A Six-Word Memoir® is the story of your life—some part of it or all of it—told in exactly six words.

In classrooms and boardrooms, churches and synagogues, veteran's groups and across the dinner table, Six-Word Memoirs have become a powerful tool to catalyze conversation, spark imagination or simply break the ice.

Here on Six Words, we offer a simple platform to share the short, sharp story of your life, as well as provide daily prompts to share your six-word takes on the topics of our times.

More than half a million short stories have been shared here and on SmithTeens. Read more about six.

So give six a try—and make your words count.

X CLOSE

Six Word Memoirs
Social Buttons Facebook Twitter Tumblr Pinterest YouTube

Is he still in there, anymore?

A few weeks ago, he decided to move to Washington, outside of Seattle. My parents drove him to the airport. I found out he was leaving after he'd already landed. He was home within a week, after he stopped taking his medication and was hospitalized. Back home, he went in and out of mental hospitals. He asked me for food, and I brought him a duffle bag with food, blankets, a flashlight, deodorant, a toothbrush and toothpaste... He told me doing acid was the best experience of his life and he couldn't wait to do it again, and to give those things to someone who needed them. He made one sandwich and got out of the car.

He slept in my sister's back yard, without telling her. He wrapped himself in a rug she'd hung outside because the dog had peed on it. He asked if he could come live in my two bedroom apartment, with my two children, and then asked if I thought he was a pedophile when I said no. I told him I loved him so much, but there were things he had chosen to do with his life that I could not expose my children to, and my heart was broken as I said it.

My parents got a restraining order against him. He broke it and was arrested, until they realized only my dad is on the order and he'd seen my mom, so he was released from the police station and started wandering the streets. He checked himself into the hospital again - he walked most of the way there, and when it started raining, he threw his guitar away, and when a stranger gave him a ride and asked to use his phone, he forgot to get it back and accused the guy of stealing it.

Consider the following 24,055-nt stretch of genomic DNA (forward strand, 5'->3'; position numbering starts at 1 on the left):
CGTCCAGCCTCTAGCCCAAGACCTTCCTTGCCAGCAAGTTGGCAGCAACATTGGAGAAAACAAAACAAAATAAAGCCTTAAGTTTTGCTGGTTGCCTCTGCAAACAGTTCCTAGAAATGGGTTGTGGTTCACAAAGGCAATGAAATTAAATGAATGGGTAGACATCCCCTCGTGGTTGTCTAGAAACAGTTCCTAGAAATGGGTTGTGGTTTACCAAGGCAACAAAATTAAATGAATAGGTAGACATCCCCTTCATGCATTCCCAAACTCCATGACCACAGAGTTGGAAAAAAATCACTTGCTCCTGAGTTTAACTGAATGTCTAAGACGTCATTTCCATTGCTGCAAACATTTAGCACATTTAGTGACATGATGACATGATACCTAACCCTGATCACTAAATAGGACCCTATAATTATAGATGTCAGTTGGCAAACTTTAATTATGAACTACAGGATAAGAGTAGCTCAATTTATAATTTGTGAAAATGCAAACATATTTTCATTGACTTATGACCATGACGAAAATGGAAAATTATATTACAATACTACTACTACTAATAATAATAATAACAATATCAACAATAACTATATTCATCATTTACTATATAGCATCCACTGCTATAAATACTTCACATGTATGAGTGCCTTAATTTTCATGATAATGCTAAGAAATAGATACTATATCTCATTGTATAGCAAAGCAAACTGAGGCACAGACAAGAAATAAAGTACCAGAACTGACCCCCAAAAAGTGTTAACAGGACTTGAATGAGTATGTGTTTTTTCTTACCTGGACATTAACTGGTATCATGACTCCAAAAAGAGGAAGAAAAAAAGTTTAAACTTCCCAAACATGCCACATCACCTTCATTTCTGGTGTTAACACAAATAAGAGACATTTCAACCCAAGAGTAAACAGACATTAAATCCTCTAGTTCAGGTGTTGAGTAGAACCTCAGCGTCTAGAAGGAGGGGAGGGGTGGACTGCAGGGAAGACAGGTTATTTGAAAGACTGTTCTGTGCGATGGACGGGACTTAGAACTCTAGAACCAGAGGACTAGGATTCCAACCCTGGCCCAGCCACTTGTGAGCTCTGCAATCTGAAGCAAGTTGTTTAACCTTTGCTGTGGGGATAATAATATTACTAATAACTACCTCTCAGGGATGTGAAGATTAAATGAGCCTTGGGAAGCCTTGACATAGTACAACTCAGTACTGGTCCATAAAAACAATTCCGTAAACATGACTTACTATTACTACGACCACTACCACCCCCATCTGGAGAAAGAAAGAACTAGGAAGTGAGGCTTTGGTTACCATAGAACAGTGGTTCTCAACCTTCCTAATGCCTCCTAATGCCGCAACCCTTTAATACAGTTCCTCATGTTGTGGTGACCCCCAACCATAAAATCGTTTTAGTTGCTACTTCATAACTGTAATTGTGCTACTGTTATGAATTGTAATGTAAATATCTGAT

I went to the hospital with my parents to visit him, but they were asked to leave, because of the restraining order, and he didn't want to see me. When he got out, he was put in a group home, but he left the same day because he didn't feel like a "brother" there. After a few hours, he returned. Then he left again.

Yesterday, he was in Richmond, VA. My parents bought a Greyhound ticket home. But where is home for my brother, anymore? What is the right thing to do for him, how do we help, how do we love him, and now, how do I love him without harming my children with what they are exposed to? How do I risk him never forgiving me to do what I think is best?

We used to be so close. When I look at him now, I feel like something took him away from me and there is a monster holding his body hostage. I want to wage war on that monster but I just don't know how, or if there's anyone left inside.
  |  FacebooktwitterTumblr
 
BACK STORIES

Loading Six Word Memoirs (javascript required).

 
Six Word Memoirs Logo
Powered by Smith Magazine